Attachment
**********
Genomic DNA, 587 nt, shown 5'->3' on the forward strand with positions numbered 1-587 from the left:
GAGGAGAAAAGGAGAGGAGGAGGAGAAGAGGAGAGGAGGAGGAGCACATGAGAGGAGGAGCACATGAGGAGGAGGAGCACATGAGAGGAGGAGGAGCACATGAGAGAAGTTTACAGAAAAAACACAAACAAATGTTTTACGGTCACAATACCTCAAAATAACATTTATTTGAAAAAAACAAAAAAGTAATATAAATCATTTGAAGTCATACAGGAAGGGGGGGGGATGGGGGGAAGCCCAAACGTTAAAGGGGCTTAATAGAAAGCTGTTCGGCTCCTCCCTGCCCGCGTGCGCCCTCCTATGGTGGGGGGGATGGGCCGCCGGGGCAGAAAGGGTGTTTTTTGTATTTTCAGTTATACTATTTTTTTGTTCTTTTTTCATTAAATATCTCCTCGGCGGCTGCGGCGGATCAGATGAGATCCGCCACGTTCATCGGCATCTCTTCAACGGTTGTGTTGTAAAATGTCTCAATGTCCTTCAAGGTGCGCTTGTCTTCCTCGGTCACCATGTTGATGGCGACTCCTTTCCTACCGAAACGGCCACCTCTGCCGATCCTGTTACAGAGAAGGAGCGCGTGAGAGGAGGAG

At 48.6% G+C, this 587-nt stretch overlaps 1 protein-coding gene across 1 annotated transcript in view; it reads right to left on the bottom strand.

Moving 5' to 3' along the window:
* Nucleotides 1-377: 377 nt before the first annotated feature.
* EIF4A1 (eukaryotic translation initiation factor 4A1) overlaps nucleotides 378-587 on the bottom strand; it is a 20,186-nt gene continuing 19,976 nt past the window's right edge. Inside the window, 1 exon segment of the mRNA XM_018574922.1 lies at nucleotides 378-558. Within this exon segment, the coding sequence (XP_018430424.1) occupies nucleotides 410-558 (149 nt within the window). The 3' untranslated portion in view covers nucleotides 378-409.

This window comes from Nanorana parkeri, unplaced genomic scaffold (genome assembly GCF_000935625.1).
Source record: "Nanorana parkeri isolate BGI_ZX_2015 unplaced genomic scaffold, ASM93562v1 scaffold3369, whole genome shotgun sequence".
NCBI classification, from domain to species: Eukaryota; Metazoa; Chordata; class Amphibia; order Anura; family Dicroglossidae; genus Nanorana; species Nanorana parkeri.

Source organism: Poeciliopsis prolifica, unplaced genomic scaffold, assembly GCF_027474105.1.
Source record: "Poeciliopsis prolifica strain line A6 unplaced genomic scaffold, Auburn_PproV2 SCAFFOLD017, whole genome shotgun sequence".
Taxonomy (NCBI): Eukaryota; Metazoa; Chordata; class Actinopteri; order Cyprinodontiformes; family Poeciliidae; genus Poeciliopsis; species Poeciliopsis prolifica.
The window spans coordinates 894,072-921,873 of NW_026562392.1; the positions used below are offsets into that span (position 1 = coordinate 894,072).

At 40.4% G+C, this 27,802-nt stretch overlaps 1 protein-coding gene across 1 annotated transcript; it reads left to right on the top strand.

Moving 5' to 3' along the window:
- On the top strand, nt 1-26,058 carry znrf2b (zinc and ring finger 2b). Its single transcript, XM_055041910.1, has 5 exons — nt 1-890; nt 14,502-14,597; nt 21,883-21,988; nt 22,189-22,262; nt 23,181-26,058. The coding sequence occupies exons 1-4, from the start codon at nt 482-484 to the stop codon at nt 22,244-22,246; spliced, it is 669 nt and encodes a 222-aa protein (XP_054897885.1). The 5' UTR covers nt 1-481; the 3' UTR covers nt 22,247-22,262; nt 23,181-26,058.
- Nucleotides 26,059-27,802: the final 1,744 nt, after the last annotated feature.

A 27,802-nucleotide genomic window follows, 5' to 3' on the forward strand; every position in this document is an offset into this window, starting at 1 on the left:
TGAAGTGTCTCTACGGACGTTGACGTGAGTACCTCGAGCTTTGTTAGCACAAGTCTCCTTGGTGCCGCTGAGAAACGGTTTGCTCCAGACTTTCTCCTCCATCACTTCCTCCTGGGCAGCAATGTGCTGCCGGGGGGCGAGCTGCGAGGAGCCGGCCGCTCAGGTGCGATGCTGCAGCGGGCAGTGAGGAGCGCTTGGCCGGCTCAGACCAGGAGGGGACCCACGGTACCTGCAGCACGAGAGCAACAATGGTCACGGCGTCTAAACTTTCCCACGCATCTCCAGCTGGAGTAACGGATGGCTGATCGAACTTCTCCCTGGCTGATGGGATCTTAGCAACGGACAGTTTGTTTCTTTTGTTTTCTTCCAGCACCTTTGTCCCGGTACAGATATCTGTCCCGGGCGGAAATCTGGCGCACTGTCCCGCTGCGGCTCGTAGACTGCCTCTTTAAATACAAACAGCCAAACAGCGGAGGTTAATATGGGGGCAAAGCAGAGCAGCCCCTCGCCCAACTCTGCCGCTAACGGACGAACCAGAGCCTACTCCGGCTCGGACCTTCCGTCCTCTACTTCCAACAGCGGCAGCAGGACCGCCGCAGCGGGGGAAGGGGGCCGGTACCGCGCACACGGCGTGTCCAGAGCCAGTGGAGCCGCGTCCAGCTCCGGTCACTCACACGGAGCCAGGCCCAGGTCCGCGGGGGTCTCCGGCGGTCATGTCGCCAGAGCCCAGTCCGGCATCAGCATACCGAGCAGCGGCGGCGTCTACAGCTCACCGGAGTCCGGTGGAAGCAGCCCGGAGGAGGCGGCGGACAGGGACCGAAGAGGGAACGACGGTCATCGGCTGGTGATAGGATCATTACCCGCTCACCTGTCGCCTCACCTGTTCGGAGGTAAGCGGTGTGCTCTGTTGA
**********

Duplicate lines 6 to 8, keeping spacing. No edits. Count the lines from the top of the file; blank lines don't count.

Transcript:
* EIF4A1 (eukaryotic translation initiation factor 4A1) overlaps nucleotides 378-587 on the bottom strand; it is a 20,186-nt gene continuing 19,976 nt past the window's right edge. Inside the window, 1 exon segment of the mRNA XM_018574922.1 lies at nucleotides 378-558. Within this exon segment, the coding sequence (XP_018430424.1) occupies nucleotides 410-558 (149 nt within the window). The 3' untranslated portion in view covers nucleotides 378-409.

This window comes from Nanorana parkeri, unplaced genomic scaffold (genome assembly GCF_000935625.1).
Source record: "Nanorana parkeri isolate BGI_ZX_2015 unplaced genomic scaffold, ASM93562v1 scaffold3369, whole genome shotgun sequence".